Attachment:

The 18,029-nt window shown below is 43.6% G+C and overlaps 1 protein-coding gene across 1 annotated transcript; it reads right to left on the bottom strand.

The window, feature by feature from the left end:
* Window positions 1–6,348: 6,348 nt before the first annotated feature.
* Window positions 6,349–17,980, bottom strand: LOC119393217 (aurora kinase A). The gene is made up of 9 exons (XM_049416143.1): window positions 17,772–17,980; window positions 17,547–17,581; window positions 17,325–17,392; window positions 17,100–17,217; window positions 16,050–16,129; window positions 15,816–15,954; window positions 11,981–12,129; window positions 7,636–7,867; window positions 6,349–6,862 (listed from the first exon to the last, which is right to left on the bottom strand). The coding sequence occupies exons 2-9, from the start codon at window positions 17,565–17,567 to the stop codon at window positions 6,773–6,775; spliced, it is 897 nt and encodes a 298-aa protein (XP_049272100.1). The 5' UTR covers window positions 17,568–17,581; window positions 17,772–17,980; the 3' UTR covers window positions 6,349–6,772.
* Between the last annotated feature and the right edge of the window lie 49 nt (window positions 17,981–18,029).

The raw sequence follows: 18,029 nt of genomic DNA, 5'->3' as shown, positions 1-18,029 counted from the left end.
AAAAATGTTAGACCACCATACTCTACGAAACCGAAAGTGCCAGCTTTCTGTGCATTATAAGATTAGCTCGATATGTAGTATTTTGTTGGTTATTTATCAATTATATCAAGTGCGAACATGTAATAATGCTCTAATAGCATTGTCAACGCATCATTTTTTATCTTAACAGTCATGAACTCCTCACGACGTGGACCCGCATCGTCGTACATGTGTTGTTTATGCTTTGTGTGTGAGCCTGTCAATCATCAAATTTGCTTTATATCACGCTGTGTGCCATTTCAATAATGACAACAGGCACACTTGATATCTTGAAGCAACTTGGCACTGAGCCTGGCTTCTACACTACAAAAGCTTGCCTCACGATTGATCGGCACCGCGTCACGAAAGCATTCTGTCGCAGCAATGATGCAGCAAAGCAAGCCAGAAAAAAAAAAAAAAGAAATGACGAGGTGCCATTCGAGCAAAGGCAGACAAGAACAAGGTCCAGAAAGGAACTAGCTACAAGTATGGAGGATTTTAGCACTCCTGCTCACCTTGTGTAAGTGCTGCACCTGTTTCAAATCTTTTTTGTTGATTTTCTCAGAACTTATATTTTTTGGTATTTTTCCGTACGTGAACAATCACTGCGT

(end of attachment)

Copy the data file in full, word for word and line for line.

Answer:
The 18,029-nt window shown below is 43.6% G+C and overlaps 1 protein-coding gene across 1 annotated transcript; it reads right to left on the bottom strand.

The window, feature by feature from the left end:
* Window positions 1–6,348: 6,348 nt before the first annotated feature.
* Window positions 6,349–17,980, bottom strand: LOC119393217 (aurora kinase A). The gene is made up of 9 exons (XM_049416143.1): window positions 17,772–17,980; window positions 17,547–17,581; window positions 17,325–17,392; window positions 17,100–17,217; window positions 16,050–16,129; window positions 15,816–15,954; window positions 11,981–12,129; window positions 7,636–7,867; window positions 6,349–6,862 (listed from the first exon to the last, which is right to left on the bottom strand). The coding sequence occupies exons 2-9, from the start codon at window positions 17,565–17,567 to the stop codon at window positions 6,773–6,775; spliced, it is 897 nt and encodes a 298-aa protein (XP_049272100.1). The 5' UTR covers window positions 17,568–17,581; window positions 17,772–17,980; the 3' UTR covers window positions 6,349–6,772.
* Between the last annotated feature and the right edge of the window lie 49 nt (window positions 17,981–18,029).

The raw sequence follows: 18,029 nt of genomic DNA, 5'->3' as shown, positions 1-18,029 counted from the left end.
AAAAATGTTAGACCACCATACTCTACGAAACCGAAAGTGCCAGCTTTCTGTGCATTATAAGATTAGCTCGATATGTAGTATTTTGTTGGTTATTTATCAATTATATCAAGTGCGAACATGTAATAATGCTCTAATAGCATTGTCAACGCATCATTTTTTATCTTAACAGTCATGAACTCCTCACGACGTGGACCCGCATCGTCGTACATGTGTTGTTTATGCTTTGTGTGTGAGCCTGTCAATCATCAAATTTGCTTTATATCACGCTGTGTGCCATTTCAATAATGACAACAGGCACACTTGATATCTTGAAGCAACTTGGCACTGAGCCTGGCTTCTACACTACAAAAGCTTGCCTCACGATTGATCGGCACCGCGTCACGAAAGCATTCTGTCGCAGCAATGATGCAGCAAAGCAAGCCAGAAAAAAAAAAAAAAGAAATGACGAGGTGCCATTCGAGCAAAGGCAGACAAGAACAAGGTCCAGAAAGGAACTAGCTACAAGTATGGAGGATTTTAGCACTCCTGCTCACCTTGTGTAAGTGCTGCACCTGTTTCAAATCTTTTTTGTTGATTTTCTCAGAACTTATATTTTTTGGTATTTTTCCGTACGTGAACAATCACTGCGT